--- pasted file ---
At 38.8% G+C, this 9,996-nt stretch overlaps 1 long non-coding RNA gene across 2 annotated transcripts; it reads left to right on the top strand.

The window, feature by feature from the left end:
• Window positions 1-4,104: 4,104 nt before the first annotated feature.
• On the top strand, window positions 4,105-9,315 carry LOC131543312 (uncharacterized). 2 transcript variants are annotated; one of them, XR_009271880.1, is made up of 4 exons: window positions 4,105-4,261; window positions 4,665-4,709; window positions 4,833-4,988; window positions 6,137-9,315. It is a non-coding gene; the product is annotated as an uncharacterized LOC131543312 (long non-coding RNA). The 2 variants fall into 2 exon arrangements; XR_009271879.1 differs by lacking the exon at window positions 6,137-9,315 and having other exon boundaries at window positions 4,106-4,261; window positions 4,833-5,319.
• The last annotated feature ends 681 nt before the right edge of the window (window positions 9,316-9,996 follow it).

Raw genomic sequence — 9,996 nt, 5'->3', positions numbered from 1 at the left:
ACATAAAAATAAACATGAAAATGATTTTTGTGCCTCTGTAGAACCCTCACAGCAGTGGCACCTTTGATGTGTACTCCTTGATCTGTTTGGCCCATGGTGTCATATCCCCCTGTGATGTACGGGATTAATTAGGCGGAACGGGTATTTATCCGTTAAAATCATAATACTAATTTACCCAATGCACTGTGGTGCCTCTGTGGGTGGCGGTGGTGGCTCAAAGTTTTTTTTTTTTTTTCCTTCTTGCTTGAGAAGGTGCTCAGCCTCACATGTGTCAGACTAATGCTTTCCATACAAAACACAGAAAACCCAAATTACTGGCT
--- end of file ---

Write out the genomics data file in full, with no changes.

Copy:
At 38.8% G+C, this 9,996-nt stretch overlaps 1 long non-coding RNA gene across 2 annotated transcripts; it reads left to right on the top strand.

The window, feature by feature from the left end:
• Window positions 1-4,104: 4,104 nt before the first annotated feature.
• On the top strand, window positions 4,105-9,315 carry LOC131543312 (uncharacterized). 2 transcript variants are annotated; one of them, XR_009271880.1, is made up of 4 exons: window positions 4,105-4,261; window positions 4,665-4,709; window positions 4,833-4,988; window positions 6,137-9,315. It is a non-coding gene; the product is annotated as an uncharacterized LOC131543312 (long non-coding RNA). The 2 variants fall into 2 exon arrangements; XR_009271879.1 differs by lacking the exon at window positions 6,137-9,315 and having other exon boundaries at window positions 4,106-4,261; window positions 4,833-5,319.
• The last annotated feature ends 681 nt before the right edge of the window (window positions 9,316-9,996 follow it).

Raw genomic sequence — 9,996 nt, 5'->3', positions numbered from 1 at the left:
ACATAAAAATAAACATGAAAATGATTTTTGTGCCTCTGTAGAACCCTCACAGCAGTGGCACCTTTGATGTGTACTCCTTGATCTGTTTGGCCCATGGTGTCATATCCCCCTGTGATGTACGGGATTAATTAGGCGGAACGGGTATTTATCCGTTAAAATCATAATACTAATTTACCCAATGCACTGTGGTGCCTCTGTGGGTGGCGGTGGTGGCTCAAAGTTTTTTTTTTTTTTTCCTTCTTGCTTGAGAAGGTGCTCAGCCTCACATGTGTCAGACTAATGCTTTCCATACAAAACACAGAAAACCCAAATTACTGGCT